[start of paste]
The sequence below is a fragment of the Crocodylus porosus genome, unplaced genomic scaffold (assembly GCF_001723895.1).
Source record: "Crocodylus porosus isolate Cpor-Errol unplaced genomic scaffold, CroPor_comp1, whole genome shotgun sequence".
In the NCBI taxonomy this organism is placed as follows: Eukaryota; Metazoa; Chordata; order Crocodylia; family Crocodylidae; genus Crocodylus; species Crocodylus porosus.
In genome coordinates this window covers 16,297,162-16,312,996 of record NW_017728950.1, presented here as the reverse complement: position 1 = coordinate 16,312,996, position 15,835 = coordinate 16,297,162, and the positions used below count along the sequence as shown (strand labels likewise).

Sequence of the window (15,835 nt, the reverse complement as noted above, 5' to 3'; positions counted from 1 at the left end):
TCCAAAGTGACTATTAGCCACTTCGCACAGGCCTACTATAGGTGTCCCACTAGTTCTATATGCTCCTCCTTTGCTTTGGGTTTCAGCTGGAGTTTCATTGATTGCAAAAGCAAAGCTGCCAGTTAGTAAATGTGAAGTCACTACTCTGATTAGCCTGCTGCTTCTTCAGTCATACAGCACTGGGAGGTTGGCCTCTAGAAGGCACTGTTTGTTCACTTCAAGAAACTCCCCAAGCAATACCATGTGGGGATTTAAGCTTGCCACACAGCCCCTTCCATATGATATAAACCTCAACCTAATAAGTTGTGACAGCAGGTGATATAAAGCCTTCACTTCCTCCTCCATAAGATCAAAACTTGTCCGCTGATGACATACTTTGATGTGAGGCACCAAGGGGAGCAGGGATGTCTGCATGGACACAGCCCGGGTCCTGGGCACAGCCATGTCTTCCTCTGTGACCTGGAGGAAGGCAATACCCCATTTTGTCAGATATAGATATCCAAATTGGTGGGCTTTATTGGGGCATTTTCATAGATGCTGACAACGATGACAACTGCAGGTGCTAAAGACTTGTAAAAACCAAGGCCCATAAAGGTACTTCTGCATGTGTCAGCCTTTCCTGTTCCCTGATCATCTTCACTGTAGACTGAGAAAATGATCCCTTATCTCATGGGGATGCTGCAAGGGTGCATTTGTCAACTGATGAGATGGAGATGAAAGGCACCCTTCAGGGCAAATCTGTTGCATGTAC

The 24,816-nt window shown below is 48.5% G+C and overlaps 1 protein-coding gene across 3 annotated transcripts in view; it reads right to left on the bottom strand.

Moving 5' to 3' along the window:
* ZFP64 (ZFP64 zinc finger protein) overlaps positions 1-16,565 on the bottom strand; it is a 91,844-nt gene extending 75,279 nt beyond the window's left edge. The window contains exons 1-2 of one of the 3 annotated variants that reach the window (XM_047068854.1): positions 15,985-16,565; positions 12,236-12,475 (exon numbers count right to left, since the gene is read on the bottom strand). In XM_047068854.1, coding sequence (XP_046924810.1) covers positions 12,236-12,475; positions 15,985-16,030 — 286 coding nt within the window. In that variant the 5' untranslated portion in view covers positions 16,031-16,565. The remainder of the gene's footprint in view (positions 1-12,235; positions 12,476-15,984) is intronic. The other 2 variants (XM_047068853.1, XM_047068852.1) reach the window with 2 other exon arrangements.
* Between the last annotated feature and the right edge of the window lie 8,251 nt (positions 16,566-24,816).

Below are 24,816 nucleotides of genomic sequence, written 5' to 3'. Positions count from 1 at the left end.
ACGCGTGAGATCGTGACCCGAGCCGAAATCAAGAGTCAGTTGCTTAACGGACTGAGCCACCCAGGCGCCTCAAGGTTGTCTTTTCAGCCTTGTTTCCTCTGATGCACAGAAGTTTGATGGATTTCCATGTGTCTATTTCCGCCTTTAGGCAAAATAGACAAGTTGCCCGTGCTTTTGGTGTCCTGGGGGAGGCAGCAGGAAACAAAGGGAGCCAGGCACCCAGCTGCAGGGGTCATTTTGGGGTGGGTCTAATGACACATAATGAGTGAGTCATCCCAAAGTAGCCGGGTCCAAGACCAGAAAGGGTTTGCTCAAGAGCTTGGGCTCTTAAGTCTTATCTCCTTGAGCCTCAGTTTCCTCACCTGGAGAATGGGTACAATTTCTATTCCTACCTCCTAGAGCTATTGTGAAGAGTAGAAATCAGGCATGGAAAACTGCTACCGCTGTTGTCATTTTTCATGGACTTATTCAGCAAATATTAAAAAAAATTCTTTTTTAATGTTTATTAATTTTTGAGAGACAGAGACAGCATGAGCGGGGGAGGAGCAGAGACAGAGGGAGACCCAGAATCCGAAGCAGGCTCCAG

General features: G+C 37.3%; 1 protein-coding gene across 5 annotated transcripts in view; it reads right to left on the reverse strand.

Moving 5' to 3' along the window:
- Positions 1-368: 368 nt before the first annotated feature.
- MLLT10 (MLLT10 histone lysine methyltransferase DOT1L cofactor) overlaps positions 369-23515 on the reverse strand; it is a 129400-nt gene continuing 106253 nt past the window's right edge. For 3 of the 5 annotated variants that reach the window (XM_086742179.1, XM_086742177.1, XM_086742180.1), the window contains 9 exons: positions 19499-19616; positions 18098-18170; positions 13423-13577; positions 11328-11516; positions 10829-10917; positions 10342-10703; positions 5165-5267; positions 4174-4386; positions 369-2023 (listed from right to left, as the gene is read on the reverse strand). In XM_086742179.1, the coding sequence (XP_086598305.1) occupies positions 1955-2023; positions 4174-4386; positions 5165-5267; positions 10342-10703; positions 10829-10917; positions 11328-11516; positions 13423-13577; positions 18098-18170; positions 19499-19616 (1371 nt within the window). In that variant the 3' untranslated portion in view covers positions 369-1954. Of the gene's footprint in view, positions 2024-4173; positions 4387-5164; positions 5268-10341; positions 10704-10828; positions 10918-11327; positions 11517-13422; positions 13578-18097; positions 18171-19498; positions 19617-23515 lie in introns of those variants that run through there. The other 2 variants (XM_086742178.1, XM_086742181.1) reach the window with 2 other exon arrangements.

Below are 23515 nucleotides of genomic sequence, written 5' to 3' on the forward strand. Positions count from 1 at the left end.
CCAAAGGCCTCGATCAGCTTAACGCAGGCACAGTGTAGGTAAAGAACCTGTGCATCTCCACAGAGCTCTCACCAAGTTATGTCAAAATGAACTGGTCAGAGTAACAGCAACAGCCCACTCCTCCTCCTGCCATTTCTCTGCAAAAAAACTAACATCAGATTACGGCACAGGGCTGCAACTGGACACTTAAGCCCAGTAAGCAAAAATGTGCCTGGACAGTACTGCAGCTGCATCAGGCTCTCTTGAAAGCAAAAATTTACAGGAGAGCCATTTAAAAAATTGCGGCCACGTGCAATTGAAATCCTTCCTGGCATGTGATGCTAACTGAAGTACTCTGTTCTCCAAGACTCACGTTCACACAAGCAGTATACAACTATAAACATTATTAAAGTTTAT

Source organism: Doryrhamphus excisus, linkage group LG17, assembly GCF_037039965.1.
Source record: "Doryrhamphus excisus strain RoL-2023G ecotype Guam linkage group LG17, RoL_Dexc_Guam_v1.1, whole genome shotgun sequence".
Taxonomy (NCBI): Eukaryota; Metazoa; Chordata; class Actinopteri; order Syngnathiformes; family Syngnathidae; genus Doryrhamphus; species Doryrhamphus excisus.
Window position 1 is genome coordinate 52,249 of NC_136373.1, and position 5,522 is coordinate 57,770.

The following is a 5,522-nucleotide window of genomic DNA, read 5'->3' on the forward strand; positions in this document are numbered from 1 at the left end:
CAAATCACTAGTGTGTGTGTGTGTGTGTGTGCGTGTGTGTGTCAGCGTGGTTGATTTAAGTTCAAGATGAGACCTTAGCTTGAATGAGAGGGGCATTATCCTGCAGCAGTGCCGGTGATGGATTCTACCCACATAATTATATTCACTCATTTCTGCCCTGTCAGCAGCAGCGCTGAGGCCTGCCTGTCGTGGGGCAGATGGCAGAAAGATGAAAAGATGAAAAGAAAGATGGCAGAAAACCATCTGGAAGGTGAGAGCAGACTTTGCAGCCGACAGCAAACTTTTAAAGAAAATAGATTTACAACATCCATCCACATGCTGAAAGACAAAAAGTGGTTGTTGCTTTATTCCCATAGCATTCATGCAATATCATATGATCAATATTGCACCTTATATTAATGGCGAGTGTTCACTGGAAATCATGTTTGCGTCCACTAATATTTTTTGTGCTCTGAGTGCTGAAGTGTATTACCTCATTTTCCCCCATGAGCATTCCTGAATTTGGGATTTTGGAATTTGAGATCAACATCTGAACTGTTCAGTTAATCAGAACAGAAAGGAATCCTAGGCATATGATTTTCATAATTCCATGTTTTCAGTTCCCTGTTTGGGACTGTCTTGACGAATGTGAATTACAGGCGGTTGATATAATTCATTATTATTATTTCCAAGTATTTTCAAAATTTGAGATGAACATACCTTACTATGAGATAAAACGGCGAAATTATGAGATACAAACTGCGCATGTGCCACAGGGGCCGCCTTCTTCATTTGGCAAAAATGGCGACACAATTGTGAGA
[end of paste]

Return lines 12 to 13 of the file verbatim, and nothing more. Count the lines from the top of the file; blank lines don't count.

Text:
ACGCGTGAGATCGTGACCCGAGCCGAAATCAAGAGTCAGTTGCTTAACGGACTGAGCCACCCAGGCGCCTCAAGGTTGTCTTTTCAGCCTTGTTTCCTCTGATGCACAGAAGTTTGATGGATTTCCATGTGTCTATTTCCGCCTTTAGGCAAAATAGACAAGTTGCCCGTGCTTTTGGTGTCCTGGGGGAGGCAGCAGGAAACAAAGGGAGCCAGGCACCCAGCTGCAGGGGTCATTTTGGGGTGGGTCTAATGACACATAATGAGTGAGTCATCCCAAAGTAGCCGGGTCCAAGACCAGAAAGGGTTTGCTCAAGAGCTTGGGCTCTTAAGTCTTATCTCCTTGAGCCTCAGTTTCCTCACCTGGAGAATGGGTACAATTTCTATTCCTACCTCCTAGAGCTATTGTGAAGAGTAGAAATCAGGCATGGAAAACTGCTACCGCTGTTGTCATTTTTCATGGACTTATTCAGCAAATATTAAAAAAAATTCTTTTTTAATGTTTATTAATTTTTGAGAGACAGAGACAGCATGAGCGGGGGAGGAGCAGAGACAGAGGGAGACCCAGAATCCGAAGCAGGCTCCAG

General features: G+C 37.3%; 1 protein-coding gene across 5 annotated transcripts in view; it reads right to left on the reverse strand.